I can't tell how many times I saw limpets on rocks (if you don't what they are look at the second photo, showing the mono-valve sea-shell on a rock), and yet I never dreamt they were unique in the whole animal world.
According to University of Portsmouth, UK, they happen to have teeth that are the strongest natural substance known in the animal world (so far). This record was hold by the spider web (4.5 GPa tensile strength), an amazing structure that were it possibile to scale it to the dimension of a 30cm diameter rope would be able to stop a jumbo jet. The extreme strength of a spider web results from the mixture of several proteins and a resulting "cord" that is both extensible, strong and able to dissipate energy (the one carried by a flying fly...).
In the case of limpet's teeth (let me be transparent with you, I didn't know limpets had teeth before reading the paper) the tensile strength can reach 6.5GPa, well above the spider web (that anyhow has elasticity and heat dissipation characteristics that remain unique....) au pair with the strongest material we ever produced (carbon fibres). This is the result of a specific way the atoms are organised to form tiny ribbons that one over the other provide this amazing strength. To measure this strength scientist have used an atomic force microscope to split the ribbons to the atom level.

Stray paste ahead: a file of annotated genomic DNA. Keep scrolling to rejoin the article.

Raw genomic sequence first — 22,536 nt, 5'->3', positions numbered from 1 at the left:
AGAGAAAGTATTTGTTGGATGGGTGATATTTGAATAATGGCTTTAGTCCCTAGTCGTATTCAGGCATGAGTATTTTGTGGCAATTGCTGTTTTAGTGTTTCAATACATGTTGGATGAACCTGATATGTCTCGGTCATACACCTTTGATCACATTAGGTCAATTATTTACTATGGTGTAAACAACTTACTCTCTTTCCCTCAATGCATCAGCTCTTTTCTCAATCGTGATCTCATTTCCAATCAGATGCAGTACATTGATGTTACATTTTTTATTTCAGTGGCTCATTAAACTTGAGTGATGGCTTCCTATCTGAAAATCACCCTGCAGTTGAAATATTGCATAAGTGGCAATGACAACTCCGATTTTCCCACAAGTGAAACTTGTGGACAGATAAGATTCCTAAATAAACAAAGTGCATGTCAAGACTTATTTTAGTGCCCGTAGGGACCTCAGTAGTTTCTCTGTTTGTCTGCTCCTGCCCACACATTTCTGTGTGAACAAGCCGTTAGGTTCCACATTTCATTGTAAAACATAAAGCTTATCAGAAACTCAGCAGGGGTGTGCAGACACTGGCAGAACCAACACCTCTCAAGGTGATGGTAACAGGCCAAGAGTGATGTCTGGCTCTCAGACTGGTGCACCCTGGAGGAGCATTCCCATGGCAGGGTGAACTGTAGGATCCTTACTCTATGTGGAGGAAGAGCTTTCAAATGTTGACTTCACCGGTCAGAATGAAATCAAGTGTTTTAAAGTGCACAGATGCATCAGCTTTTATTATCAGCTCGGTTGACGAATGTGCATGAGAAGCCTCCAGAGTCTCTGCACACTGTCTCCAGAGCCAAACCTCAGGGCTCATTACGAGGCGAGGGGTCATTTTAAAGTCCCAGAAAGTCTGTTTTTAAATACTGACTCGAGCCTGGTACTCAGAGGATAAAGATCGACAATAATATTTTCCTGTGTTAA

Well, so far it is just "nice to know". But the reason I decided to post this news is because the team of scientists are now trying to re-create these structures in an industrial way so that they can be used for the chassis of a car, like a Formula 1 car, were strength and lightness are both important. And the amazing thing is that in these last ten years we have learnt to build atomic structures from the bottom up, something that was not possible in the past. Say thanks to nanotechnology!